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Time looked to musicians Camila Cabello and Maggie Rogers to help with its street cred Thursday evening.

In a bid to build off the success of its 15-year-old Time 100 list of the most influential people and reach a younger audience, the magazine invited a collection of the next 100 Big Things to a gathering at Pier 17 in the Seaport District, all of whom were serenaded by the two singers. Rogers opened and Cabello closed.

“Riverdale” actress Lili Reinhart, “Fantastic Beasts” actor Ezra Miller and Olympic gymnast Ally Raisman were among the eclectic mix of guests who braved the cold to make an appearance at the inaugural Time 100 Next event, which was both a mini-summit and party.

Some guests clearly forgot about the summit part and got a bit too loud catching up over drinks during an onstage interview with the president of Costa Rica, which led to lots of shushing.

But back to the guest list. Others included sexual assault survivor Chanel Miller, Glossier founder Emily Weiss, “Now They See Us” star Jharrel Jerome, who was accompanied by the Central Park Five member he played and activist Korey Wise.

On the political side were Rep. Lauren Underwood, the aforementioned Costa Rica President Alvarado Quesada, Miami Mayor Francis Suarez and Ugandan musician and opposition leader Bobi Wine.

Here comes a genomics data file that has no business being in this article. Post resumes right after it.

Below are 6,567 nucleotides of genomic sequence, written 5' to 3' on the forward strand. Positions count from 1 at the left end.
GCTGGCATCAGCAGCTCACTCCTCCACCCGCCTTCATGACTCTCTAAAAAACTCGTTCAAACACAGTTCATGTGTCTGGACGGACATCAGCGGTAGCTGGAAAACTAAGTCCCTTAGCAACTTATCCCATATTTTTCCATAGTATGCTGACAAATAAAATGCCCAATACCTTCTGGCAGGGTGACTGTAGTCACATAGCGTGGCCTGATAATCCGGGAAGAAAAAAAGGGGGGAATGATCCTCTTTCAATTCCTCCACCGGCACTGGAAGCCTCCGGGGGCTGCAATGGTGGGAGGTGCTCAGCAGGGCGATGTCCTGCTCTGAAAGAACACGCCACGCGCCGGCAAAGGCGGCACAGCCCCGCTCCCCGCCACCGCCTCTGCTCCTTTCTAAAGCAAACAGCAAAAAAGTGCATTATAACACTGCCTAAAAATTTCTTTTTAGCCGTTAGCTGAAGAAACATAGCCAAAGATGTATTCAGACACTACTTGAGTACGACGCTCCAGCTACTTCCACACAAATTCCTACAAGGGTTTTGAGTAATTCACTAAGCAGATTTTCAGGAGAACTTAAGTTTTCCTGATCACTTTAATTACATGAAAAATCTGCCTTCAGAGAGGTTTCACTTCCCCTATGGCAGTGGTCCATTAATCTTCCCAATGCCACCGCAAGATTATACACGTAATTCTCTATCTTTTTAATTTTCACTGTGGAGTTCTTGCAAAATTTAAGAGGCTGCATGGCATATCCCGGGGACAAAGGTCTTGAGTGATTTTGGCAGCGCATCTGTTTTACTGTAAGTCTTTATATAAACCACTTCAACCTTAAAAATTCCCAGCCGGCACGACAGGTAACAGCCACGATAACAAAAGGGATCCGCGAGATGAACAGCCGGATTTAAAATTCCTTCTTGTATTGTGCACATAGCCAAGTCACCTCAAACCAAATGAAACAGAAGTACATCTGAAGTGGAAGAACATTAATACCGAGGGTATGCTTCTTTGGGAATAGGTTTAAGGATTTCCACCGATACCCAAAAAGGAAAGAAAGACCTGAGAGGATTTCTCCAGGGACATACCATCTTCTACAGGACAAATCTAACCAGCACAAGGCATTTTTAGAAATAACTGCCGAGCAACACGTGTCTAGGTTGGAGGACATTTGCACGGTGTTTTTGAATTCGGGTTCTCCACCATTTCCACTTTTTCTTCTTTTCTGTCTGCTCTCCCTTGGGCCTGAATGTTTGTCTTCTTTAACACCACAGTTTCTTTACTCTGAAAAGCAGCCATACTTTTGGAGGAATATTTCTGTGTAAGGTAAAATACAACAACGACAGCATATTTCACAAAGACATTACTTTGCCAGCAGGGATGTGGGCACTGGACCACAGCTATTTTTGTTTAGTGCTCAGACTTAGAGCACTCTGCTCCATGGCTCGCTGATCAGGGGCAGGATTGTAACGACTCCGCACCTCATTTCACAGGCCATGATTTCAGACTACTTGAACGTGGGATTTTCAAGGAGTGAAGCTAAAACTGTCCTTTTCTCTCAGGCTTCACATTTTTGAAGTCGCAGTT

The event was a celebration of the Time 100 Next list of 100 rising stars that the magazine believes are “shaping the future of business, entertainment, sports, politics, science, health and more,” according to Edward Felsenthal, editor in chief and chief executive officer of Time.

Six of those appeared on the cover today — Akwafina, Cabello, Weiss, Alvarado Quesada, Miller and basketball player Zion Williamson.

“When we first published our Time 100 list of the world’s most influential people 15 years ago, it was dominated by individuals who rose through traditional power structures: heads of state, ceo’s of public companies, actors from big-budget blockbusters, leaders of global foundations. What has been striking about more recent editions is the growing number of individuals who did not need an establishment to command international attention,” added Felsenthal.

Opening the event, Dan Mascai, Time executive editor and editorial director of the Time 100, said: “All of you are here tonight because you are doing extraordinary things. Because you are shaping the future. Because you aren’t afraid to reject conventional wisdom and try something new.”

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